What does inflation mean for your investments?
In August of 2020, the Fed announced that it is willing to allow inflation to run higher than normal in order to support the labor market and broader economy. This major policy shift allows inflation to run above the Fed’s 2% goal for some time before the Fed would consider increasing short-term interest rates in an attempt to combat higher prices.1
These robust changes to the Fed’s long-standing inflation policy further illustrates the importance of understanding how inflation is reported and how it can affect your investments.
What Is Inflation? Inflation is defined as an upward movement in the average level of prices. Each month, the Bureau of Labor Statistics releases a report called the Consumer Price Index (CPI) to track these fluctuations. It was developed from detailed expenditure information provided by families and individuals on purchases made in the following categories: food and beverages, housing, apparel, transportation, medical care, recreation, education and communication, and other groups and services.2
How Applicable Is the CPI? While it’s the commonly used indicator of inflation, the CPI has come under scrutiny. For example, the CPI rose 1.4 percent for the 12-months ending in January 2021 – a relatively small increase. However, a closer look at the report shows movement in prices on a more detailed level. Used car and truck prices, for example, rose 10 percent during those 12 months.3
As inflation rises and falls, three notable effects are observed:
First, inflation reduces the real rate of return on investments. So, if an investment earned 6 percent for a 12-month period, and inflation averaged 1.5 percent over that time, the investment’s real rate of return would have been 4.5 percent. If taxes are considered, the real rate of return may be reduced even further.4
Second, inflation puts purchasing power at risk. When prices rise, a fixed amount of money has the power to purchase fewer and fewer goods.
Third, inflation can influence the actions of the Federal Reserve. If the Fed wants to control inflation, it has various methods for reducing the amount of money in circulation. Hypothetically, a smaller supply of money would lead to less spending, which may lead to lower prices and lower inflation.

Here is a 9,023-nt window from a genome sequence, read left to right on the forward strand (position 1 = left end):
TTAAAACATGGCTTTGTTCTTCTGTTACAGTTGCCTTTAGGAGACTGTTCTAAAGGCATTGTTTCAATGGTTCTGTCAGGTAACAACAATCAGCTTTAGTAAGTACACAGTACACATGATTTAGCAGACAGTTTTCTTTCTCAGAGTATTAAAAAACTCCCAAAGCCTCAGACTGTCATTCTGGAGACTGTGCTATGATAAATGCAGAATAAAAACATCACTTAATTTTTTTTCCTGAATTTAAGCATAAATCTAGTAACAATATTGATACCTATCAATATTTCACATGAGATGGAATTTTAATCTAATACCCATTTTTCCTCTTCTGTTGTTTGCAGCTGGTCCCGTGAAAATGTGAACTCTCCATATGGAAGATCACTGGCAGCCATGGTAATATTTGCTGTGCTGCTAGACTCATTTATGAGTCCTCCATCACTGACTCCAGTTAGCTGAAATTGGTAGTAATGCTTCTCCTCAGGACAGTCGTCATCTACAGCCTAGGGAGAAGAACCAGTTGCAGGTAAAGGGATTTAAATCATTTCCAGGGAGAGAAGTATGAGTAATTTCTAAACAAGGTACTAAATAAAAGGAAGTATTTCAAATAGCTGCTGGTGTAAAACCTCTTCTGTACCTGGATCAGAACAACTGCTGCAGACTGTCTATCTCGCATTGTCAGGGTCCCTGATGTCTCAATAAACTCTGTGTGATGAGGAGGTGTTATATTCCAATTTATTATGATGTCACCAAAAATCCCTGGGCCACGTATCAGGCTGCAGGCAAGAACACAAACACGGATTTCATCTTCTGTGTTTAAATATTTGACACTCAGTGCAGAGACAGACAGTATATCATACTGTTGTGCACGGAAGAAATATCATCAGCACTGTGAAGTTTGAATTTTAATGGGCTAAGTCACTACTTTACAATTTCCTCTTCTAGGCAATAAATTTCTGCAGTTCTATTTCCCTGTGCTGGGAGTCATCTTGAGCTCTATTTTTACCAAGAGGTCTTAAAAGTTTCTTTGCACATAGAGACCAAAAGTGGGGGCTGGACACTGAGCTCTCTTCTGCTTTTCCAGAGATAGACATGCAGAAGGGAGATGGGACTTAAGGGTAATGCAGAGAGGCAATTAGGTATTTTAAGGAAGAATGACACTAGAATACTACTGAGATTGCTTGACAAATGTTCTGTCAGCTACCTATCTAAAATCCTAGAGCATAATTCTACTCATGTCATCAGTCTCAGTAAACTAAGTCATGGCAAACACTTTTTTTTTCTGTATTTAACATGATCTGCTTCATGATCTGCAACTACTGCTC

Empower Yourself with a Trusted Professional. When inflation is low, it’s easy to overlook how rising prices are affecting a household budget. On the other hand, when inflation trends higher, it may be tempting to make more sweeping changes in response to increasing prices. The best approach may be to reach out to your financial professional to help you develop an investment strategy that takes both possible scenarios into account.
Kim Gaxiola, CFP® may be reached at 800.584.3652 or at email@example.com
This material was prepared by MarketingPro, Inc., and does not necessarily represent the views of the presenting party, nor their affiliates. This information has been derived from sources believed to be accurate. Please note - investing involves risk, and past performance is no guarantee of future results. The publisher is not engaged in rendering legal, accounting or other professional services. If assistance is needed, the reader is advised to engage the services of a competent professional. This information should not be construed as investment, tax or legal advice and may not be relied on for the purpose of avoiding any Federal tax penalty. This is neither a solicitation nor recommendation to purchase or sell any investment or insurance product or service, and should not be relied upon as such. All indices are unmanaged and are not illustrative of any particular investment.
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- CNBC.com, August 27, 2020
- Bureau of Labor Statistics, 2021
- InflationData.com, 2021
- This is a hypothetical example used for illustrative purposes only. It is not representative of any specific investment or combination of investments. Past performance does not guarantee future results.